Demon Possession in Horror: Grab the Salt, it’s an Exorcism Party! was originally published in our horror newsletter, The Fright Stuff. Sign up for it here to get horror news, reviews, deals, and more!
Demonic possession is one of my favorite horror tropes of all time. Maybe it’s the lingering Catholic in me, or maybe it’s just the allure of the timeless battle of good and evil. Who knows! All I know is that I never ever get tired of possession plots — or the good old fashioned exorcism fun that goes with them. Thankfully, if there’s one thing the horror genre doesn’t lack for, in film or on page, it’s demons and people dumb enough to pick up a planchette and talk to them.
So I thought I’d highlight some really fantastic possession books! I’m really happy with how this list came out because I think each book takes on the possession and/or exorcisms tropes from a unique perspective, and they’re all worthy of a place on your TBR.
My Best Friend’s Exorcism by Grady Hendrix
That cover is so deliciously ’80s horror throwback neon and I love it — almost as much as I love this book. It’s gross, hilarious, nostalgic, and just a fantastic read. I picked it up one night intending to start it, and I read it all in one sitting! Abby and Gretchen have been best friends since they were little kids, but a strange and frightening incident before the start of high school throws their friendship into jeopardy. No one really know exactly what happened to Gretchen that night in the woods, not even Abby. And when Gretchen’s behavior suddenly changes, becoming increasingly bizarre and alarming, Abby is forced to accept the one possible explanation that presents itself: Gretchen must be possessed.
The Girl from the Well by Rin Chupeco
Even though The Girl from the Well is told from the perspective of a dead girl (and what an eerie, unique perspective it is), she is not directly involved in the book’s possession plot. Which is to say that she is neither the possessed (after all she has no physical form to be invaded), nor, as you might expect, the possessor. Okiku admits to having possessed people in the past, but Tark already has something dark and terrible living under his skin, and he doesn’t need the extra help from her. A murdered spirit, unavenged and fated to walk the world punishing the murderers of children, Okiku seems like the least likely spirit to help Tark, but the two form an unexpected bond as they cross the world in attempt to free him from the evil that stalks him.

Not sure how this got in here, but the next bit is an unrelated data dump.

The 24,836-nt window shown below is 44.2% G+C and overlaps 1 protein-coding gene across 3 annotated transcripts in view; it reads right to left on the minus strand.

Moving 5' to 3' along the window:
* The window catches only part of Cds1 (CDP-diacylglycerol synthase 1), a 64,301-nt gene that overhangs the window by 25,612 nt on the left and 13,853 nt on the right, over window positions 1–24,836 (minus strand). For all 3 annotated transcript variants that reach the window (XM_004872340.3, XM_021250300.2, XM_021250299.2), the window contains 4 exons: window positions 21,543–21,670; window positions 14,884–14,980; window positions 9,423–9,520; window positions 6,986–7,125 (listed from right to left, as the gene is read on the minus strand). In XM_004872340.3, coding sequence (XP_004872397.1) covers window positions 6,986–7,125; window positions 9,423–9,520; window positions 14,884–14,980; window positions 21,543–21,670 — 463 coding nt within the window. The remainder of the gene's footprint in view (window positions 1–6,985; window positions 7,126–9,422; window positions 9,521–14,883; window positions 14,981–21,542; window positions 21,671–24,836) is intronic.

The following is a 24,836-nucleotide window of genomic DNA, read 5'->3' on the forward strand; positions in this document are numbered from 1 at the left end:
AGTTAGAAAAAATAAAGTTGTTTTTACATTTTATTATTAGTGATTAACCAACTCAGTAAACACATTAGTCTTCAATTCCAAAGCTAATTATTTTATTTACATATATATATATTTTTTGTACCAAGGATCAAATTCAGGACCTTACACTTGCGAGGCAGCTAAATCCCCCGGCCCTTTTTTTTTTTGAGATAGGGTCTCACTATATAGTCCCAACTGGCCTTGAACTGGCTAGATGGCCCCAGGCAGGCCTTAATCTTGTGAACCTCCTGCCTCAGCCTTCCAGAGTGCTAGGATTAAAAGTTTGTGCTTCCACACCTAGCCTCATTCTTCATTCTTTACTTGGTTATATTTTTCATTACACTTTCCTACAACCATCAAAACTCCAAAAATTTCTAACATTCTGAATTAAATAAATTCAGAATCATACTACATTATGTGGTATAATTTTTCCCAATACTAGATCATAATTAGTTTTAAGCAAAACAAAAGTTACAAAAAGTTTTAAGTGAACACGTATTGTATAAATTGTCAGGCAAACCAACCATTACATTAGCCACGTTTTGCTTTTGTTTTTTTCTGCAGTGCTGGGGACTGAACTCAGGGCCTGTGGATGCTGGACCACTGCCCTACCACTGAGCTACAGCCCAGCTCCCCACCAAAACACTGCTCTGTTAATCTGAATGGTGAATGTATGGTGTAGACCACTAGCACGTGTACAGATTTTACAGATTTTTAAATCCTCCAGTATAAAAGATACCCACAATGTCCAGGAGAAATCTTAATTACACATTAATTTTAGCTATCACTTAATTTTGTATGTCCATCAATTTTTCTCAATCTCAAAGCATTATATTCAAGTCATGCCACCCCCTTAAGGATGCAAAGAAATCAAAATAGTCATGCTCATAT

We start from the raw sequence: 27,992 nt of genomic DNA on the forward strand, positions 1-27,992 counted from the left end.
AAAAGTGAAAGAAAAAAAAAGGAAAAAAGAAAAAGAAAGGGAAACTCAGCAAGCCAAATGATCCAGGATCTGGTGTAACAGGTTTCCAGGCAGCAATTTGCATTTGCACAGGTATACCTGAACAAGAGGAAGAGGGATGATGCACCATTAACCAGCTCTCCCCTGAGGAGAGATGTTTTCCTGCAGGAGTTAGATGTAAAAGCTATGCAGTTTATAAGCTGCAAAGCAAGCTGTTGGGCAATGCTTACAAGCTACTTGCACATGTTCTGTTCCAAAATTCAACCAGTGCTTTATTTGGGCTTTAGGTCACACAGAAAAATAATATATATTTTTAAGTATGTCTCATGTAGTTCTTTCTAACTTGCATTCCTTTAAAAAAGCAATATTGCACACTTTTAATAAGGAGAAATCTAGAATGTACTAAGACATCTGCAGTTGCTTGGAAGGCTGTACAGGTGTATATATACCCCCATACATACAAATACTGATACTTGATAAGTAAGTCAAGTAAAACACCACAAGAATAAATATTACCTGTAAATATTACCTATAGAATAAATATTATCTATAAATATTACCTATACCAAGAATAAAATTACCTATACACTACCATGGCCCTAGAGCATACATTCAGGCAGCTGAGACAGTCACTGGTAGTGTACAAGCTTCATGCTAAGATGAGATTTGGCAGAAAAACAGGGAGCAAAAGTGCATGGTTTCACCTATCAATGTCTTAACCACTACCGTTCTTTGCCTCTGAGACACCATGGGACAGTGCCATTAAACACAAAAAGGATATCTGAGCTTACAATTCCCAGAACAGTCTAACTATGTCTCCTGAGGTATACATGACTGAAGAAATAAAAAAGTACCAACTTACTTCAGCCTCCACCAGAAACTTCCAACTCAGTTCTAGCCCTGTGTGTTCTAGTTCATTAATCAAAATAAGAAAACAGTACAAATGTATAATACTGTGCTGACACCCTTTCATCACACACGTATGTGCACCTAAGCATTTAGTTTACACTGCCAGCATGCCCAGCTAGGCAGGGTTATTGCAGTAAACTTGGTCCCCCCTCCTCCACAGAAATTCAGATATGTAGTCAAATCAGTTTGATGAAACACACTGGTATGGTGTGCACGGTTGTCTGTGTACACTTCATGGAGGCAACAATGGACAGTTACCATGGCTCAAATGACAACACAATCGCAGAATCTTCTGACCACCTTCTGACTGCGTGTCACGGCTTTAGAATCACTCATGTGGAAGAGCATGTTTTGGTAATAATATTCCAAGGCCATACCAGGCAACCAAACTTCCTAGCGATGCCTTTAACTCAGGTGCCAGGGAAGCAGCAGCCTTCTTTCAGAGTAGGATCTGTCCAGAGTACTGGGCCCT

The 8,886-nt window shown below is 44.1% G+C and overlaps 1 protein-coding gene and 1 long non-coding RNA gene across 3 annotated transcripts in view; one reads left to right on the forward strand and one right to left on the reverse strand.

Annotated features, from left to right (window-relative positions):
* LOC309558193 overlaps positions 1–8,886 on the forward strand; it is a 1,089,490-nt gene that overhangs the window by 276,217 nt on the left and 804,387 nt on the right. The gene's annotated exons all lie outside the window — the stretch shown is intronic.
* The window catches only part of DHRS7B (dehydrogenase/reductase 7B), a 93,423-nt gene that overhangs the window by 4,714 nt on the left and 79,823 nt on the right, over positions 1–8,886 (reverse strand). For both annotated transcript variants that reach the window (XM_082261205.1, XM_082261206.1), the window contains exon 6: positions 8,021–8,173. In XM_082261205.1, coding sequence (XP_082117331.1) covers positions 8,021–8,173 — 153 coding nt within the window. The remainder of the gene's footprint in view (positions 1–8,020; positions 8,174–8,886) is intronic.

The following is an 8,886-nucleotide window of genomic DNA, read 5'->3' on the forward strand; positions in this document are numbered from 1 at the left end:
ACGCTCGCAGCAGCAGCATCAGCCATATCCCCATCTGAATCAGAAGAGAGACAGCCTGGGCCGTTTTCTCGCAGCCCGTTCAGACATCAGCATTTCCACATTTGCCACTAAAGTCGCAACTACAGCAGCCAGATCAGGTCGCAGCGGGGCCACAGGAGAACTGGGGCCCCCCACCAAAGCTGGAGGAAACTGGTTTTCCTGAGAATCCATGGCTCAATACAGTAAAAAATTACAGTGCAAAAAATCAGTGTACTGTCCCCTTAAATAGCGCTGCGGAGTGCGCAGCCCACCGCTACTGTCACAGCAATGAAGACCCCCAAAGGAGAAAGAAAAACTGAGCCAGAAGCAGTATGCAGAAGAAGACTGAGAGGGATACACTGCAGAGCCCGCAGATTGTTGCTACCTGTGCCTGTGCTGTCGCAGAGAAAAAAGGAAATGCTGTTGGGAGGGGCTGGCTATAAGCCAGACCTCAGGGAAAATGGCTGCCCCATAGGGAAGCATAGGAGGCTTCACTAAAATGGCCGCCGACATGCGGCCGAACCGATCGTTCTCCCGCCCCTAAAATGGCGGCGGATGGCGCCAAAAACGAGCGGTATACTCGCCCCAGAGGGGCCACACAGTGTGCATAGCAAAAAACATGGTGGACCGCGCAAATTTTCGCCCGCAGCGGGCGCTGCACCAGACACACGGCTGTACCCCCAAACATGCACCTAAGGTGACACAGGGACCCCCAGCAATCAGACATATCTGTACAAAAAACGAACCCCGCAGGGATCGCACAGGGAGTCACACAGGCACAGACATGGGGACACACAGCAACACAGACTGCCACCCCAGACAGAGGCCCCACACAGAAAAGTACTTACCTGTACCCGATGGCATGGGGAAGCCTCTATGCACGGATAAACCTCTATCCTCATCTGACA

Goddess of Filth by V. Castro
When friends Lourdes, Fernanda, Ana, Perla, and Pauline get together one hot summer night to drink and summon some fun, it starts out all fun and games. Until it’s not. “Not” being Fernanda Exorcist-crawling towards her friends, chanting in the language of their Aztec ancestors. Over the next few weeks, Fernanda’s behavior just gets more frightening. The local priest, Father Moreno, is crying demonic possession, but Lourdes has a suspicion that it’s something more powerful and much much older than that. She enlists the help of her “bruja Craft crew” and a professor to try and understand what is happening to Fernanda — hopefully before Moreno’s obsession with her can lead to disaster.
Teeth in the Mist by Dawn Kurtagich
AKA that time Jessica made an unplanned trip to the bookstore to buy a book just because Twitter promised her there was a creepy black goat in it. And I never regretted it! Quite the opposite, as I now considered Dawn Kurtagich to be one of my favorite horror authors. Teeth in the Mist is the epitome of everything I love: big, isolated Gothic houses located in vast, empty, weather-swept landscapes. Evil that seems to rise out of the land itself. Ominous goats (as promised!). Witches. The possibility of the devil lurking in the background. The novel uses its multimedia format to simultaneously tell the stories of three girls, separated by centuries yet bound together by the haunting presence of Medwyn Mill House. I do not have words enough to tell you know much I love this book, but I will tell you that if you are looking for a book that should not be read in a dark room, you want this one.
A Head Full of Ghosts by Paul Tremblay
I wanted to make sure that I left room for this book on the list, because I love the way that Tremblay flips the traditional exorcism script. Are we dealing with a teenage girl that is actually possessed by the devil? Or are we dealing with a mentally ill 14-year-old who one local priest decided to make his ticket to fame? When the Barretts’ 14-year-old daughter Marjorie develops what appears to be acute schizophrenia, and all medical attempts to help her fail, the family turns to the church for aid. But a local priest’s suggestion that he perform an exorcism on Marjorie is tainted with suspicion when he also invites a camera crew to accompany him. Then tragedy strikes. Fifteen years later, Marjorie’s little sister Merry agrees to an interview about the events of that night, and as buried memories surface it soon becomes clear that what she remembers and what she’s been told are two complete different stories.